United States to Donate Radar to Honduras for Fight against Drug Trafficking

United States to Donate Radar to Honduras for Fight against Drug Trafficking

By Dialogo
May 22, 2012

U.S. Deputy Assistant Secretary of Defense for Western Hemisphere Affairs Frank Mora confirmed in Honduras that his government will donate a special radar to combat illegal drug-trafficking flights.

This device will be able to monitor irregular flights, he stressed. “A radar is important, but sometimes it’s possible to do things that don’t require greater financial capability, but that require greater levels of synchronization,” he noted. Mora did not provide specifics about the technical details of the equipment or its manufacturer, although in this case it should be a primary or long-range radar that will chiefly monitor the airspace over the Honduran Caribbean, the area through which the bulk of illegal flights pass from South America to the north.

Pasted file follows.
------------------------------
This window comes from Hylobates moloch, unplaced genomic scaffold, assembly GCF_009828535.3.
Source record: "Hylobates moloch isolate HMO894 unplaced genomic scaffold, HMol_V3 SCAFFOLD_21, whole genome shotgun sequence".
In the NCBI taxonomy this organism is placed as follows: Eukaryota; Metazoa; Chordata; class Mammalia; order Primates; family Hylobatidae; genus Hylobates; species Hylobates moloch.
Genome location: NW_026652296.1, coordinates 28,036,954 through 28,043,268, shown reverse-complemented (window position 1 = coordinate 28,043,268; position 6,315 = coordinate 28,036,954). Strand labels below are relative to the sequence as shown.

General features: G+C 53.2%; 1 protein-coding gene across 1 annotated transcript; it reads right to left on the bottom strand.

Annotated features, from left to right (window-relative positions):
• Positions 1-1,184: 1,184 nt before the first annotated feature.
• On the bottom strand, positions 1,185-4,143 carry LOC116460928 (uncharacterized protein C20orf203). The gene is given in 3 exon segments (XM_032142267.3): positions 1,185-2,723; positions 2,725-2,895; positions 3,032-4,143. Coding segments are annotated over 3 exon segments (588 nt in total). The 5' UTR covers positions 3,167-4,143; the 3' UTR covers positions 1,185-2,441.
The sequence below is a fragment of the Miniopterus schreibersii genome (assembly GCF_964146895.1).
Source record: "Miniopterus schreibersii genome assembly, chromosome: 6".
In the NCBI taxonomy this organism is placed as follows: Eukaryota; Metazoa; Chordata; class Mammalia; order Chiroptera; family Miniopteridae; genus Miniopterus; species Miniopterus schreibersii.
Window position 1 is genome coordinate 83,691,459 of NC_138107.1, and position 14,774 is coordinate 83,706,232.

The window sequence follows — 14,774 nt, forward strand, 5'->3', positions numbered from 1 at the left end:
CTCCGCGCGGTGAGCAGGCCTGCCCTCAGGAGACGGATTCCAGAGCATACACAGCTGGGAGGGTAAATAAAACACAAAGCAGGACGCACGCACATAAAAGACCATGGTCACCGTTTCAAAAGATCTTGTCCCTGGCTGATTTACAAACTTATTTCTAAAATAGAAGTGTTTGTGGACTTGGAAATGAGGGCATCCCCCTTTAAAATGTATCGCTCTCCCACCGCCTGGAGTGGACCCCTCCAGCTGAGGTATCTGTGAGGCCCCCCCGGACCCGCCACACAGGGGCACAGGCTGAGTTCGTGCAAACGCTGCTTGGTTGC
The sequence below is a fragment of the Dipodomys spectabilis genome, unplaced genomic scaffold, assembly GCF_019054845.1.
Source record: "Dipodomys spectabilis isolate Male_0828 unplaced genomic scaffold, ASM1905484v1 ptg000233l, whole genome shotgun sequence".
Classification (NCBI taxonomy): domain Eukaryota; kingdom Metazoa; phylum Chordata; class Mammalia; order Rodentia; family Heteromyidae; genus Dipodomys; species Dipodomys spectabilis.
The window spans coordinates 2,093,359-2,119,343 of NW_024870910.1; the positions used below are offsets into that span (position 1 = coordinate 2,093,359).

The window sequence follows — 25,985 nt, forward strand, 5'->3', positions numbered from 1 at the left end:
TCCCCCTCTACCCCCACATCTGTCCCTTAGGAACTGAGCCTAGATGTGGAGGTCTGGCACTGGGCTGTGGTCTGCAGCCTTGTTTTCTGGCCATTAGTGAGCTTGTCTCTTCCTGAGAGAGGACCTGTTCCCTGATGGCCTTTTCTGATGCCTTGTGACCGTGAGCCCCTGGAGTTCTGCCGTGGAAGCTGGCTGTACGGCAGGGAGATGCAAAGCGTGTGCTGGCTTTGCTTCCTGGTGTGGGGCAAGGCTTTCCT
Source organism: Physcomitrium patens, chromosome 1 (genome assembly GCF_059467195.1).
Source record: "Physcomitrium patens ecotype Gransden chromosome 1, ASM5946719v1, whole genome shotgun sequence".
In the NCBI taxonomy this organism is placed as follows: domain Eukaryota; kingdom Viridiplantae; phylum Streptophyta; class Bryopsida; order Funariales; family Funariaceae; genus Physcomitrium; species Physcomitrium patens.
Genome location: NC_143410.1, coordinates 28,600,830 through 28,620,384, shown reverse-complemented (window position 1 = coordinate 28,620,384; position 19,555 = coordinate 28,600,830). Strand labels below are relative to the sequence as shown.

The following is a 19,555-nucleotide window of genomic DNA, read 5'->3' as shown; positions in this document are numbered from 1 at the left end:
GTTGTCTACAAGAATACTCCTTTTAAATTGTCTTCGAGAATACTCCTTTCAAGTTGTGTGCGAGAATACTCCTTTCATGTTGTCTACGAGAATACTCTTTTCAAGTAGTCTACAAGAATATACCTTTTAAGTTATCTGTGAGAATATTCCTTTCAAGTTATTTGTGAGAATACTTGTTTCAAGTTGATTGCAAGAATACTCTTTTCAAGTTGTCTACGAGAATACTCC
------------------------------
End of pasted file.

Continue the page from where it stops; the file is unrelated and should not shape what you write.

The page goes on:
Mora was in Honduras to meet with Security Minister Pompeyo Bonilla and Defense Minister Marlon Pascua, in order to explain the new defense strategy that U.S. President Barack Obama introduced in January. On his trip, the deputy assistant secretary also visited Guatemala and El Salvador.

Mora emphasized to the two Honduran officials that his country has offered significant aid to the countries of Central America in order to improve collaboration in the fight against drug trafficking. For the fiscal year beginning in October, the United States has budgeted a donation of 130 million dollars for the countries of the region to execute their strategies against drug trafficking. This assistance is part of the cooperation provided through the Central America Regional Security Initiative (CARSI), which emphasizes institutional support for law enforcement, development, and prevention, among other areas, Mora explained.

The deputy assistant secretary acknowledged that the United States needs to put more effort into reducing drug use, as President Porfirio Lobo asked, although the U.S. official explained that the acquisition of hallucinogens in the U.S. has fallen by about 30 percent.